Listening to music with your eyes closed is a good way to judge if the music is your dish or not. However, some research started a few years ago to judge music without sound. IS THAT POSSIBLE? Some researchers think yes. “Social judgements are made on the basis of both visual and auditory information, with consequential implications for our decisions” — Sight over sound in the judgment of music performance, written by Chia-Jung Tsay.
An experiment was designed to test the truth of this theory. During the experiment, volunteers were separated into two groups to test who would be better at predicting the winners of a music contest. For one group, she had them only listen to audio or only view a silent video of the contestants performing. For the other group, they could watch the video with sound. Then she asked both groups to identify, from experiencing just one of those types of media, which of the contestants they thought had won the competition.
“What was surprising was that even though most people will say sound matters the most, it turned out that it was only in the silent videos, the videos without any sound, that participants were able to identify the actual winners,” Tsay says.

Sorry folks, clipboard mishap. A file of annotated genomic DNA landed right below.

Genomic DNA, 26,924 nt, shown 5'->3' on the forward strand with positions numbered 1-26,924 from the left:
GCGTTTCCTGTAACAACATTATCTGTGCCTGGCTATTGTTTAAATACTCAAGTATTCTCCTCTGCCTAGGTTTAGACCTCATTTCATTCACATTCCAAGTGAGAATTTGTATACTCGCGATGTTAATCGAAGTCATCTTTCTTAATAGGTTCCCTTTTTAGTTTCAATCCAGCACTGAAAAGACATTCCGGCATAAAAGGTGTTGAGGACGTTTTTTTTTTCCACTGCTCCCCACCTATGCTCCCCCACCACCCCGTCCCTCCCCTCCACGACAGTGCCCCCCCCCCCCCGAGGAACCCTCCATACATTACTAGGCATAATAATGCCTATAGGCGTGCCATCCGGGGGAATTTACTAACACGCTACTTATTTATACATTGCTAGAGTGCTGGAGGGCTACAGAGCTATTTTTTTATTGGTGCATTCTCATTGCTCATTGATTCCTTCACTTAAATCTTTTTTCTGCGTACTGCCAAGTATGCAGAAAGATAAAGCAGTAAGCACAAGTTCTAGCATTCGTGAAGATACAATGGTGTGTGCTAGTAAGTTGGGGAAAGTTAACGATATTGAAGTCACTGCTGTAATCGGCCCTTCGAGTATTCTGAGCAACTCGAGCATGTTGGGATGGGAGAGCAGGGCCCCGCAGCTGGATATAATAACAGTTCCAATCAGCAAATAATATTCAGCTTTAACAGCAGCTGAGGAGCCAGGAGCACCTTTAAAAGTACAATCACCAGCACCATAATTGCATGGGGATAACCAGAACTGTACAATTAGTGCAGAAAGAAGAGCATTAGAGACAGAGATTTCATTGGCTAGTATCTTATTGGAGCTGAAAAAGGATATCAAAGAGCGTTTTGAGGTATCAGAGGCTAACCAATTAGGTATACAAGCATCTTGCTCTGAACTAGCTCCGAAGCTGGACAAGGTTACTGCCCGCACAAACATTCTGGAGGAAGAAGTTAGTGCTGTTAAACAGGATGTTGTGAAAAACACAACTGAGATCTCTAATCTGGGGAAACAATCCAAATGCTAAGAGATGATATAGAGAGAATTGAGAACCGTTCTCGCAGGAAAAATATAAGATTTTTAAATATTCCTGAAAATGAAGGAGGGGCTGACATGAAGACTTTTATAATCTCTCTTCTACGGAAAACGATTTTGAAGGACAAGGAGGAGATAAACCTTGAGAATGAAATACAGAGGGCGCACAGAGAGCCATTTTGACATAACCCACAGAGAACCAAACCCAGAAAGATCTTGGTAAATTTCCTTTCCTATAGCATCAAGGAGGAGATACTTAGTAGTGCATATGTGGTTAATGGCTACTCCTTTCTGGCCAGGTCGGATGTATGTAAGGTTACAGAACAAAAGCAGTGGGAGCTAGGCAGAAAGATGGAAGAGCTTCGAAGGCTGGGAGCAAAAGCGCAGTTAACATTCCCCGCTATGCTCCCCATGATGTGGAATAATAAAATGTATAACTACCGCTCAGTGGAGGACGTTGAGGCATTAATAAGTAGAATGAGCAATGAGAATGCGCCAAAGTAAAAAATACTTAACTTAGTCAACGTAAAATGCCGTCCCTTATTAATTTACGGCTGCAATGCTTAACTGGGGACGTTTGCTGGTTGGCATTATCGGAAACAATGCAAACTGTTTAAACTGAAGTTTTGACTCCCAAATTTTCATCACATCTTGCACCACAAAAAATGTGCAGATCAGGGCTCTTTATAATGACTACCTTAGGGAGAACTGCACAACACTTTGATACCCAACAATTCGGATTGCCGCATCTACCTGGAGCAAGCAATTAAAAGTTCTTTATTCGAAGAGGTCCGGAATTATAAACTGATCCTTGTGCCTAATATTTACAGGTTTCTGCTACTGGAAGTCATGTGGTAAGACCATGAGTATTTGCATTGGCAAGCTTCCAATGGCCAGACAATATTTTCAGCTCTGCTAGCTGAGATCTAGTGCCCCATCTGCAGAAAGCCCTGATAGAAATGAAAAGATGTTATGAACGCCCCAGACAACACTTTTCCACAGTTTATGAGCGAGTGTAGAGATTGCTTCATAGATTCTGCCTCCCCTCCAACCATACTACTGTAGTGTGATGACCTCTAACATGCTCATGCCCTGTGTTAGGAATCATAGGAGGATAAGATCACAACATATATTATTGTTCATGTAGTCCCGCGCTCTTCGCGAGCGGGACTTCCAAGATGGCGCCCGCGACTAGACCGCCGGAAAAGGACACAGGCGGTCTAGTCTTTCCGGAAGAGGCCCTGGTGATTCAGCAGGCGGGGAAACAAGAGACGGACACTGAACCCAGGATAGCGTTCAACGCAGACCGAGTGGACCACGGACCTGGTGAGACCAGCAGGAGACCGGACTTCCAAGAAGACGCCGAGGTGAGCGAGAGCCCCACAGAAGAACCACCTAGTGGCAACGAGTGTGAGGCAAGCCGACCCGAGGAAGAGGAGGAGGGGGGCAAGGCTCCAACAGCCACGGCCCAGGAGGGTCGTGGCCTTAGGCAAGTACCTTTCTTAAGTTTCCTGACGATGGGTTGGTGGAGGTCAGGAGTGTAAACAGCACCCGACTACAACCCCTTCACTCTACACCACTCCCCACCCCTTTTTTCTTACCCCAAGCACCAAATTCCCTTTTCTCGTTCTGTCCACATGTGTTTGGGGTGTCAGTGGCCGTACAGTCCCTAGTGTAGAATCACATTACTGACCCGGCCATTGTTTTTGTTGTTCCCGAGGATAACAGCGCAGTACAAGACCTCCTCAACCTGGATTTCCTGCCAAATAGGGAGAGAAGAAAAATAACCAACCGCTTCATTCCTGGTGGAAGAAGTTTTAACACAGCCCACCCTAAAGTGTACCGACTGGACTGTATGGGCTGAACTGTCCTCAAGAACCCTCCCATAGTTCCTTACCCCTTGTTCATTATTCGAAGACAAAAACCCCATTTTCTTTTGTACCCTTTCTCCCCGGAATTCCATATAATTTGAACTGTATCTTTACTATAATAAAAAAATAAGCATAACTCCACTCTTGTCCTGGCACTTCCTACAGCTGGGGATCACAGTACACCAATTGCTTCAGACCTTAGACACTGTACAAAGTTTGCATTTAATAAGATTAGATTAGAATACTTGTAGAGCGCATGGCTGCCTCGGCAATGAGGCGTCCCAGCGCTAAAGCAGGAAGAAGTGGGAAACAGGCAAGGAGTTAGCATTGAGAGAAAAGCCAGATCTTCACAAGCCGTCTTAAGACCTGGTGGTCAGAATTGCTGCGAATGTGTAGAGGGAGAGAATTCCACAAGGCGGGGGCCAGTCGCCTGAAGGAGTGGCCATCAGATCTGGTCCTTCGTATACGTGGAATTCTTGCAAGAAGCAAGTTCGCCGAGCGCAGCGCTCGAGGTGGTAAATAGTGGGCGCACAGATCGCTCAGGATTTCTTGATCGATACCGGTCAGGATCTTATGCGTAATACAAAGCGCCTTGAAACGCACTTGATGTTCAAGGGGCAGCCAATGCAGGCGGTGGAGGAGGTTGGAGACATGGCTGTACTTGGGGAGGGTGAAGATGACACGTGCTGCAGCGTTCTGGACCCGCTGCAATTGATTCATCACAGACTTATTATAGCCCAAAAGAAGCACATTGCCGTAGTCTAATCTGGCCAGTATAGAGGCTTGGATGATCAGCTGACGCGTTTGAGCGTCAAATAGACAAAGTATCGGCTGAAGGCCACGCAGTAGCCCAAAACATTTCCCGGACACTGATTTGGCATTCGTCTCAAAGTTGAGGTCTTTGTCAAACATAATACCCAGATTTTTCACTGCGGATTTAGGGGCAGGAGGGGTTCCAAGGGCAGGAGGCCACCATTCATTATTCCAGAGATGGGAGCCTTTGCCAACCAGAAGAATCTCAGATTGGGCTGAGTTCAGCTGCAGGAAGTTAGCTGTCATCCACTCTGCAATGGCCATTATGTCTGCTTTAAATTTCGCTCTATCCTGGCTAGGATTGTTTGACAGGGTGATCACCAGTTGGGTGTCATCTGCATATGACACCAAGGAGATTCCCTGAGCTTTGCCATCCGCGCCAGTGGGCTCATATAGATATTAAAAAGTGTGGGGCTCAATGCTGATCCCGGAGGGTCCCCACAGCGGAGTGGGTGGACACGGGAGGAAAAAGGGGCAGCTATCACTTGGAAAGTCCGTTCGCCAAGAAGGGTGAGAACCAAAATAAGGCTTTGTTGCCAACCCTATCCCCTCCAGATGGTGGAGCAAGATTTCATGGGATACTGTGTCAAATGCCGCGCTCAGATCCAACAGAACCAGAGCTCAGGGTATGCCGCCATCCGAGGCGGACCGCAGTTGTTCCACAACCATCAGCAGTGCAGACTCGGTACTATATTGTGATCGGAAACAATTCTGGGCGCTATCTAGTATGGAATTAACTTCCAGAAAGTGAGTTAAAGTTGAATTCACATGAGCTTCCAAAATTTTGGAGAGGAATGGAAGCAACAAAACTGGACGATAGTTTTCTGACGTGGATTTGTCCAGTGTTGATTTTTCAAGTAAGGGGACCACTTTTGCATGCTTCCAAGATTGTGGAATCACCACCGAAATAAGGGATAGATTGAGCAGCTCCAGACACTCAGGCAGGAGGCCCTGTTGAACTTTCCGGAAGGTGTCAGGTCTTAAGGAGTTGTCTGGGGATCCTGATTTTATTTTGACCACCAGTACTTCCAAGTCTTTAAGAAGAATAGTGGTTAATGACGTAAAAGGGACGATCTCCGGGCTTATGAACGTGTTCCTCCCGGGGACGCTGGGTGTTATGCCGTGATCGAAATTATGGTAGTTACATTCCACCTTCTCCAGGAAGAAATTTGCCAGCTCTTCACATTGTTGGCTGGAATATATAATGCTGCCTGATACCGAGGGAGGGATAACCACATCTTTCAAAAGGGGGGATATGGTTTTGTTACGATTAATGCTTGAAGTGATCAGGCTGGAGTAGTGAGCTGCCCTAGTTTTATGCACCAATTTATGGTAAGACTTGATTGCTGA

Incredibly, the volunteers were better able to identify the winners when they couldn’t hear the music at all, compared with when they could only hear the music. In fact, it was even worse than that: When the volunteers could see the musicians and hear the music, they became less accurate in picking the winners compared with when they could only see the performers. The music was actually a distraction.
–NPR recently reported
So… Are you ready for QUIET music judgment?